By a huge bipartisan majority The Sportsmen’s Act will pass the senate Monday sometime after 5:30 PM. It's widely believed that something very similar to the senate version will be accepted by both houses and signed quickly into law. A similar bill has already passed the house. The act is actually an amalgamation of a lot of separate bills loosely hunting, shooting, fishing, and wildlife related. The following is a look at what’s in it, and if known, a quick explanation.
It's a long drive to find a public place to shoot along the front range of Colorado.
More below those funny orange innards.
My Senator Udall from Colorado inserted the part about shooting ranges on public land. Funding from a tax on firearms covers most spending for wildlife and this allows some of those funds to be used for shooting ranges with a longer time frame for construction. It also streamlines the leases for public lands to site these ranges.
Another part allows bow hunters to cross National Parks to access hunting beyond. (Michael Bennet my other senator, thanks Michael)
Another part allows duck stamp fees to increase and state agencies to sell them electronically online.
One of the most important pieces of the legislation allocates resources to consolidate the checkerboard patterns of some public land and in other cases to purchase access to otherwise inaccessible public lands that are now blocked by private lands. Distant National Parks get all the headlines but from a global warming perspective, local, accessible, public lands, generate a smaller carbon footprint.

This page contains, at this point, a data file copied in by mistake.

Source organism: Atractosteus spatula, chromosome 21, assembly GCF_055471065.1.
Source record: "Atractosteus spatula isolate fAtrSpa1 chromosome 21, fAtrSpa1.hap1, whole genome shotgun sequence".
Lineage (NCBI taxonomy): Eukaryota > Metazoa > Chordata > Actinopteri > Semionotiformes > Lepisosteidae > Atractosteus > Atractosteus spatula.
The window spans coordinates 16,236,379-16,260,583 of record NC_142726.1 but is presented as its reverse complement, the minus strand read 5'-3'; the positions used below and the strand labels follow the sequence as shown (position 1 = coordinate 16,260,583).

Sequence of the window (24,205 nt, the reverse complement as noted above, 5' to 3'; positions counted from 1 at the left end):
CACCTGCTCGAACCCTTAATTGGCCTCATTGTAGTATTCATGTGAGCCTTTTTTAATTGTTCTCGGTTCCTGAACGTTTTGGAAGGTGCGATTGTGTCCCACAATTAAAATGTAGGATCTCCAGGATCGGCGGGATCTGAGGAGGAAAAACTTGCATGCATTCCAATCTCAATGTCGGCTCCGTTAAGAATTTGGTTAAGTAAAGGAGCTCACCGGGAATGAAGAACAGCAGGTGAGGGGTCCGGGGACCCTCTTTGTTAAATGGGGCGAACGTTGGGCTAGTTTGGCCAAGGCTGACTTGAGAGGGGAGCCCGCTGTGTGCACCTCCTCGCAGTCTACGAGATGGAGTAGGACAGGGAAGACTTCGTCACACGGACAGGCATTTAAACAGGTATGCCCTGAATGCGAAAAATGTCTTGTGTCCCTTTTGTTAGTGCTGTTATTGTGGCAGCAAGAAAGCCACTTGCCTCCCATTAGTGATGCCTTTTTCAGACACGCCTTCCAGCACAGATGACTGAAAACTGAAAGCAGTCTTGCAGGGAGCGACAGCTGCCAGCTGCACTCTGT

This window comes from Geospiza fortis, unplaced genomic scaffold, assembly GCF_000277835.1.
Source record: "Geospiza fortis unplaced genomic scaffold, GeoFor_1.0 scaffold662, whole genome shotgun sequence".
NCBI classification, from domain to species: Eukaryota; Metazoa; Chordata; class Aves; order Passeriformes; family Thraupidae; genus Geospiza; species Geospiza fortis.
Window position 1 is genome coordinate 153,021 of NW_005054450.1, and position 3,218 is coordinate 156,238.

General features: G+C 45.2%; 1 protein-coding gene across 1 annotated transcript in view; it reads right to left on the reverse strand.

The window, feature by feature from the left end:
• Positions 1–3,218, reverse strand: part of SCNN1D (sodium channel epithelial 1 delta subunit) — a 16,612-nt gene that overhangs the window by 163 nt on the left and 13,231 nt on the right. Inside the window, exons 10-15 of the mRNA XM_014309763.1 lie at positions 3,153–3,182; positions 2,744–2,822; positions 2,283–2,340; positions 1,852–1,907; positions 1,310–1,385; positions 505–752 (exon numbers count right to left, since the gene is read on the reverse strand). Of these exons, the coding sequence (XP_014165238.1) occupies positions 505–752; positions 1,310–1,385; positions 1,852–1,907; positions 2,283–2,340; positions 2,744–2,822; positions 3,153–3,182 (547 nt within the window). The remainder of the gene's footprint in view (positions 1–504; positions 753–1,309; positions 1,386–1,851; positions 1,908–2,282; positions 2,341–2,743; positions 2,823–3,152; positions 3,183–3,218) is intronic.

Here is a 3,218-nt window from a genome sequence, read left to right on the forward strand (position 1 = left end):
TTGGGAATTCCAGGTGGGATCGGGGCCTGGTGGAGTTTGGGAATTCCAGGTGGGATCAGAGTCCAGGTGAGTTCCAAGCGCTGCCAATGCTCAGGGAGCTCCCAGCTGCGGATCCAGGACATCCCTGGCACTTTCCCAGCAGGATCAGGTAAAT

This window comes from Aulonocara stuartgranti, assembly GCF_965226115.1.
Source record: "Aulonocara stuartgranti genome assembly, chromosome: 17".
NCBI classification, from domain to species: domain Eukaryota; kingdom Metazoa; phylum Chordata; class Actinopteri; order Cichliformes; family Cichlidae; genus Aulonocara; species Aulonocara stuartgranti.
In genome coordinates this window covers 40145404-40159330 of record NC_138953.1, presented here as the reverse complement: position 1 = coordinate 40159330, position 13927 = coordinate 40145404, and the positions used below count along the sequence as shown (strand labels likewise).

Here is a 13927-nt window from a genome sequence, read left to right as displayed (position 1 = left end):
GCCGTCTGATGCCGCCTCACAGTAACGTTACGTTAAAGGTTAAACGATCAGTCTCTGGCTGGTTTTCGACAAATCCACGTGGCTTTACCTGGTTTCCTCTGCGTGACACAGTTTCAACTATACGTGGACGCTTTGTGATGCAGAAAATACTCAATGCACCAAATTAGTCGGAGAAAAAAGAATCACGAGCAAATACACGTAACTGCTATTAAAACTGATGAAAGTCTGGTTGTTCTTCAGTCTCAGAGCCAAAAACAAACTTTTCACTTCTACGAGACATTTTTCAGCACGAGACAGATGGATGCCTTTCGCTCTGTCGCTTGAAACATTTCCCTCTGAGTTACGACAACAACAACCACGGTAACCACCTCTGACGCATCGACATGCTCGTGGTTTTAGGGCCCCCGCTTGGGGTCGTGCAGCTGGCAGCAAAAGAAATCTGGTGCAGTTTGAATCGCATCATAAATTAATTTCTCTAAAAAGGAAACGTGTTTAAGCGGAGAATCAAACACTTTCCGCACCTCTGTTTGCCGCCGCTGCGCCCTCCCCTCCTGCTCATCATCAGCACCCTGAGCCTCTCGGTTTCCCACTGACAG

The bill also reauthorizes the North American Wetlands Conservation Act, National Fish and Wildlife Foundation and Partners for Fish and Wildlife program. Someone has to do the actual work of protecting vulnerable wildlife and those three programs do so. Believe it or not wildlife conservation doesn’t mean suing someone.
The parts the antis love to hate are reaffirming that the EPA doesn’t regulate lead from bullets or fishing weights as they don’t present a danger to humans, but what the act does do is shift regulation to the individual state departments of Fish and Wildlife as well as the Federal US Fish and Wildlife Service. Courts have tossed out suits over lead and the EPA about a billion and a half times and as soon as they do "environmental" groups file suit the next day wasting our resources in lawyer fees.
I know that the funding for this bill comes form Pittman Robertson funds, an at source tax on all things shooting and fishing. It's my guess that the lions share of that money is from recreational shooters and gun purchases. At a buck a bullet becoming proficient at shooting costs more for amo than it does for the gun. Reloading cuts that price in half or more. Inexpensive mass produced 22 caliber bullets at less then five cents a shot allow one to achieve accuracy on a budget. A big hat tip to BB.
Also the bill allows the importation of some three dozen polar bear hides, that have been stuck in limbo in Canada since before the US declared the polar bear an endangered species.
In the small print is money for Asian and African Elephants, great apes, whales, some kind of rhinoceros, tigers, marine turtle, and neotropical migrating birds whatever the heck they are. What say you, have all these exotic foreign animals to do with hunting and fishing? Well nothing except that hunters and anglers are the largest financial contributors to all kinds of wildlife in the US and our largess runeth over for animals everywhere.
A similar bill has already passed the House. Senator Tester, Democrat of Montana was the bill’s sponsor in the senate. He won a contentious senate race where his advocacy of all issues hunting was something he mentioned about a gazillion times. The NRA noticeably stayed out of the Montana senate race.